Columbia University in the City of New York

Harriman Institute

Soldiers throwing water on one another. Image links to event page.



Film Screening & Discussion. 1489

Please join the Museum of the Moving Image and the Harriman Institute for a screening of 1489 (Armenia, 2023), followed by a discussion with director Shoghakat Vardanyan.

When a longstanding territorial conflict between Armenia and Azerbaijan flared up again in September 2020, a 21-year-old student and musician named Soghomon Vardanyan was thrust into battle. Seven days into the war he went missing, his case assigned the clerical number 1489. Picking up a camera to document her family’s attempts at locatingher brother, Shoghakat Vardanyan films things we don’t often see: the struggles, emotions, and Kafkaesque runarounds when missing soldiers and their families are reduced to a statistic. We also are privileged to see this first-time director become a filmmaker before our eyes, making refined choices about camera placement and movement, alternating between diaristic first-person and frank observation, and turning what might otherwise be experienced as voyeuristic into a cinematic phenomenon of essential witnessing. Grand Jury Prize, International Competition, 2023 International Documentary Film Festival Amsterdam.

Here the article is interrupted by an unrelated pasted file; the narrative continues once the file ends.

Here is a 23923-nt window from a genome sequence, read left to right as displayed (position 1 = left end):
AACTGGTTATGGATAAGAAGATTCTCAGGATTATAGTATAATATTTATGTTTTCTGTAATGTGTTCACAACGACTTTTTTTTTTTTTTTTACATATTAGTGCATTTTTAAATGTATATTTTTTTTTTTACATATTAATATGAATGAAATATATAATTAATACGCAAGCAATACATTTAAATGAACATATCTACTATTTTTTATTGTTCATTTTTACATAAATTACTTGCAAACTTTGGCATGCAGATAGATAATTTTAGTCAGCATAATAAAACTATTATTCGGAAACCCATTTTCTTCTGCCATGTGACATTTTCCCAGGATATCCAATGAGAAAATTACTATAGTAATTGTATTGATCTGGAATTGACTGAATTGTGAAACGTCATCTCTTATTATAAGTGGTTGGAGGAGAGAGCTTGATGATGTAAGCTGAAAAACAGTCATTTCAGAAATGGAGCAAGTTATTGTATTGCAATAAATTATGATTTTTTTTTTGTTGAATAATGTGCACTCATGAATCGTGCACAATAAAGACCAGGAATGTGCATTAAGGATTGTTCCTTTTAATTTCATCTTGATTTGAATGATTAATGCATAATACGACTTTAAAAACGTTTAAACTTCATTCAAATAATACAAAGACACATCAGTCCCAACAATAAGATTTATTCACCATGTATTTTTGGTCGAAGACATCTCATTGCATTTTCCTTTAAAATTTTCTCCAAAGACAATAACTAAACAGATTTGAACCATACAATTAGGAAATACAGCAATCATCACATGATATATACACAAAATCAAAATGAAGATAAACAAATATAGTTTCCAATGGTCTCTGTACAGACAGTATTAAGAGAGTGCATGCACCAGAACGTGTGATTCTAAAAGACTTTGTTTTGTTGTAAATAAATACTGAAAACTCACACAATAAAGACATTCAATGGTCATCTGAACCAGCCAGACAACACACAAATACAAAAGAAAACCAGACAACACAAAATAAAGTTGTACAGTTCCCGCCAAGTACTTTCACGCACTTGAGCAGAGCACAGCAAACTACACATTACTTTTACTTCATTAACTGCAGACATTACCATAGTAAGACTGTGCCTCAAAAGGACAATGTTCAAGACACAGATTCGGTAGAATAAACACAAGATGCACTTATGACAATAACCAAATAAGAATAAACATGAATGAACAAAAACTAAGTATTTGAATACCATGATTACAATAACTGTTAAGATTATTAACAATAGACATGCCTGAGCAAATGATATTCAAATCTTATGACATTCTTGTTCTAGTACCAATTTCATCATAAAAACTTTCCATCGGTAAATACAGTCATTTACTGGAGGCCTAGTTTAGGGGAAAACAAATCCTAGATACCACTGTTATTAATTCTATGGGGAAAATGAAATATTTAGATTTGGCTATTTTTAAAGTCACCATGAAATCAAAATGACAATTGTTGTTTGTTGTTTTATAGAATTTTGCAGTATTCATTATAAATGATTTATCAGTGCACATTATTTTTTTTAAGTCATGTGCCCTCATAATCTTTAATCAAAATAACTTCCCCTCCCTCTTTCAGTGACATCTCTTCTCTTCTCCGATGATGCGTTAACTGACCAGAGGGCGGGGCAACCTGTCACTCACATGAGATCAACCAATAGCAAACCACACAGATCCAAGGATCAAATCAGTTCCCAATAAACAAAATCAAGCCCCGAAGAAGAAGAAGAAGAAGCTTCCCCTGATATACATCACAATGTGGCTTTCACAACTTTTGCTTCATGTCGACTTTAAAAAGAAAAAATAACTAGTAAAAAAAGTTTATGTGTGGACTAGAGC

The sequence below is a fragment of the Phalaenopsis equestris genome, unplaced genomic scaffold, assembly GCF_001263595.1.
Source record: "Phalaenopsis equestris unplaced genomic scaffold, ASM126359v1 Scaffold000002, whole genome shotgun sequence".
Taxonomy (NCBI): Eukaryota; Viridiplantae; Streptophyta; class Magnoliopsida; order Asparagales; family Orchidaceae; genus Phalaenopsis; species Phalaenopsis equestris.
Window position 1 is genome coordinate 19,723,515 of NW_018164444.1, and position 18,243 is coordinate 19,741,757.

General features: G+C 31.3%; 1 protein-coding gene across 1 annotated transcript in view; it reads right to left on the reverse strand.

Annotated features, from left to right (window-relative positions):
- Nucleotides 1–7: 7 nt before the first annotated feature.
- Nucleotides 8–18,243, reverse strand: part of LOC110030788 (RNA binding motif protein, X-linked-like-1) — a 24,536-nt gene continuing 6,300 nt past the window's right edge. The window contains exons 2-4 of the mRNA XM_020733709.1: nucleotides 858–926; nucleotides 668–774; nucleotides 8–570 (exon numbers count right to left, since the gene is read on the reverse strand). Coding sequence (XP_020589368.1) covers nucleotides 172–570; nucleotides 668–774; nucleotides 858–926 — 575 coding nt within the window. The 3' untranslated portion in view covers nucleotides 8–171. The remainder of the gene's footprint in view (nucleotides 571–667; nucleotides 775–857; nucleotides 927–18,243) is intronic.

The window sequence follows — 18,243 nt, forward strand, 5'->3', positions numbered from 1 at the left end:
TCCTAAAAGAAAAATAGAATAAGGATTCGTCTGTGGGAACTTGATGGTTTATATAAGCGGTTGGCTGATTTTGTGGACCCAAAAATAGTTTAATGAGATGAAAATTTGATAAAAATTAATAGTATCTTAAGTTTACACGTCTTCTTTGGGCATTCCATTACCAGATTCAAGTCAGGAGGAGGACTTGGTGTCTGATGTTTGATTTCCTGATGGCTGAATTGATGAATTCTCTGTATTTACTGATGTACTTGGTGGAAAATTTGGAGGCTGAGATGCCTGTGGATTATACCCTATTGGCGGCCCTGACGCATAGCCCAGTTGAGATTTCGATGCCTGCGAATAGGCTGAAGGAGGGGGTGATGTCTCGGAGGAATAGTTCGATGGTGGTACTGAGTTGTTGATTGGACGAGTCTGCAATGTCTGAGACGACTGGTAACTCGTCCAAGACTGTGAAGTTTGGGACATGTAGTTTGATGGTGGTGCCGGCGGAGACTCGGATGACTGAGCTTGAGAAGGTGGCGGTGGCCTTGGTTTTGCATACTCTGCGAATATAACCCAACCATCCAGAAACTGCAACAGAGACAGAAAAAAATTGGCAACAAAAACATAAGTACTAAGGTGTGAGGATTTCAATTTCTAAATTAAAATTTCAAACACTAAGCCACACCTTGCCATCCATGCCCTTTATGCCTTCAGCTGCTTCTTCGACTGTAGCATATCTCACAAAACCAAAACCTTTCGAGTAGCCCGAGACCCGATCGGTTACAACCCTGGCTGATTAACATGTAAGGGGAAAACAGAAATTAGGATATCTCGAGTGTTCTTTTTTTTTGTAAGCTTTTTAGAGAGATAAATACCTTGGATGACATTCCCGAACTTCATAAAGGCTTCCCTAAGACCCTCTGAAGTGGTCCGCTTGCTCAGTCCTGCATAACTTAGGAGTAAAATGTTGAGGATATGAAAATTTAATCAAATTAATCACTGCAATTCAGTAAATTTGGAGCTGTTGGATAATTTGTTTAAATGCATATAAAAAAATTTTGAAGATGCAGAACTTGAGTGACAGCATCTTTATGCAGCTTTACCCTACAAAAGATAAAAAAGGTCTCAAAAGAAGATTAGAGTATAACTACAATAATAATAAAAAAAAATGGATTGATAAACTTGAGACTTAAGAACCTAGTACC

In Armenian and Russian with English subtitles.

Tickets: $15 / $11 senior and students / $9 youth (ages 3–17) / discounted for MoMI members ($7–$11). Order tickets. Please pick up tickets at the Museum’s admissions desk upon arrival. All seating is general admission. Review safety protocols before your visit.

Use code harriman10 at checkout for a discount on this event or on an All Festival Pass.

Shoghakat Vardanyan comes from a family of artists. She is a professional musician and has never studied filmmaking. 1489 is her debut documentary film, which won the Best Film and FIPRESCI Awards at IDFA 2023 in International Competition. For 1489 she was awarded the Armenian Prime Minister’s Award (which she refused because she believes the film should not have any political connections) in 2021; as well as the Work in Progress Grand Prix during the Golden Apricot Film Festival in 2022.